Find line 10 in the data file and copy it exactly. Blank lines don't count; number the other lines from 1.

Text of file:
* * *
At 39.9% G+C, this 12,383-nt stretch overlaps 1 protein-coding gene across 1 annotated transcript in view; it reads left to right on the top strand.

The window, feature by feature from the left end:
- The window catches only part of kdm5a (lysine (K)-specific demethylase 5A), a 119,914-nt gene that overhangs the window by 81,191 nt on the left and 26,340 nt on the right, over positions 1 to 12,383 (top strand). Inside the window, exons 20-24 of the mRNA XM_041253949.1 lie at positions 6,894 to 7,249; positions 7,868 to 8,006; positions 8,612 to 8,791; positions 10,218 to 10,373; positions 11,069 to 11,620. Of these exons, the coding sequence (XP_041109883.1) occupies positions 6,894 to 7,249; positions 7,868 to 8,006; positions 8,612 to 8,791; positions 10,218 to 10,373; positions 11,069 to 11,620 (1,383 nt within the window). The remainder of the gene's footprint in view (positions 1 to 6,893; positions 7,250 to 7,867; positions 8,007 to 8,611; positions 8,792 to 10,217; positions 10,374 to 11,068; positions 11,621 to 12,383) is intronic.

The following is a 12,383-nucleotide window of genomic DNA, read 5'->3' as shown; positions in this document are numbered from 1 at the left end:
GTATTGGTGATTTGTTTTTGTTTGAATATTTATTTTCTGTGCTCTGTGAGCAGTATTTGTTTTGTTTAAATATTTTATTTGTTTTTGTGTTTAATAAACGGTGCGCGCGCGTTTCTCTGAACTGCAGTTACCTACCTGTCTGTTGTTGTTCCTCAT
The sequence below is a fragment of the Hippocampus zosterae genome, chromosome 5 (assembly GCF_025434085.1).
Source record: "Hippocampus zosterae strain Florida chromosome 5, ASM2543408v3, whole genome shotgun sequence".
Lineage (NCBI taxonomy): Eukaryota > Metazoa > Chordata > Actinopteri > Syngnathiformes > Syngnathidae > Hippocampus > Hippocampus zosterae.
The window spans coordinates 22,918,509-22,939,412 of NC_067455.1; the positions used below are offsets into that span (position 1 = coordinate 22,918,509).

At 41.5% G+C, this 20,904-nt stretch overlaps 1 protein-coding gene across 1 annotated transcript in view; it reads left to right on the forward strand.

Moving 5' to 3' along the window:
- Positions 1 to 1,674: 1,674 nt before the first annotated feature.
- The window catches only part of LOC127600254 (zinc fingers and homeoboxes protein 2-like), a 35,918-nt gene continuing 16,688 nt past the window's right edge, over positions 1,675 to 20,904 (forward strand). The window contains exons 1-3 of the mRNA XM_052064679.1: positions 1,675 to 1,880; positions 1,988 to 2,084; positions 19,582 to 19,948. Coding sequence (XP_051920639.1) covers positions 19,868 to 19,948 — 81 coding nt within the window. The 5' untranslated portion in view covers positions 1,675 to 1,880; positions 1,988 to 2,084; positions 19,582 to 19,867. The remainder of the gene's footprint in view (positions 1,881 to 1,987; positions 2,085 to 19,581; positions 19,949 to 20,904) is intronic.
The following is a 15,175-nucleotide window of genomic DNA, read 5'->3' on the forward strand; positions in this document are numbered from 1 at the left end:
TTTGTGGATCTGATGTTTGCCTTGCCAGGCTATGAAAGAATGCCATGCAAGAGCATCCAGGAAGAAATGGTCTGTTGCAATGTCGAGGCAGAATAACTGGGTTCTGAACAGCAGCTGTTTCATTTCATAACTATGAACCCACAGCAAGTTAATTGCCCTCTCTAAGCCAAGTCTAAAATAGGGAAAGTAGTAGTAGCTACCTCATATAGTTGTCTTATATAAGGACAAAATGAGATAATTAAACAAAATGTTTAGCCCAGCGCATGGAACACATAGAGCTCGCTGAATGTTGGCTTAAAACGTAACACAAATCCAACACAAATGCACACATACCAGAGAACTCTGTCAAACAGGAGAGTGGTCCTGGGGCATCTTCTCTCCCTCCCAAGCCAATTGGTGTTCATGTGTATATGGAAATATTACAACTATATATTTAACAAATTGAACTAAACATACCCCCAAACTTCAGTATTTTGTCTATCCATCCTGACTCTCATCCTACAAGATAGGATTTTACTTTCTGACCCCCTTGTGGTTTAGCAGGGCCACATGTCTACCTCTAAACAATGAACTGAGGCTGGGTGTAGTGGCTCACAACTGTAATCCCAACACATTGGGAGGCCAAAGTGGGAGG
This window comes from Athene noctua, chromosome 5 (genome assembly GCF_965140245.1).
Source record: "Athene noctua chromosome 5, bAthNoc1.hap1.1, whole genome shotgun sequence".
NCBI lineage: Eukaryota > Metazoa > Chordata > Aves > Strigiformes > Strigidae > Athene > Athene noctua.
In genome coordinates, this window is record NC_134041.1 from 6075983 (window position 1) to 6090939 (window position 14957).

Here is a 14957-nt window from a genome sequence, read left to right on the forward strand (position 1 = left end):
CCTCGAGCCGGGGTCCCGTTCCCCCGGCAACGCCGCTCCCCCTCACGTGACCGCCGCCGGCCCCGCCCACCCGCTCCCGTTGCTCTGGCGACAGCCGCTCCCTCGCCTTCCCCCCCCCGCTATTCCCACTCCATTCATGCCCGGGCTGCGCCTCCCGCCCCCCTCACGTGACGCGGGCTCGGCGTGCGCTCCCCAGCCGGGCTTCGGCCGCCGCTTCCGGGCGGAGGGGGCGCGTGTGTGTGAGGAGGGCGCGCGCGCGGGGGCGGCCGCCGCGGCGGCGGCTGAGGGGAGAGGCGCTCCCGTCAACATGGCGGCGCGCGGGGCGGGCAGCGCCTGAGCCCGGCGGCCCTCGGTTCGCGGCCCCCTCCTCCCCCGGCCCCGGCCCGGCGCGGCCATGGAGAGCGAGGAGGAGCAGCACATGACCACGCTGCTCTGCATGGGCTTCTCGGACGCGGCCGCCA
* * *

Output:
At 41.5% G+C, this 20,904-nt stretch overlaps 1 protein-coding gene across 1 annotated transcript in view; it reads left to right on the forward strand.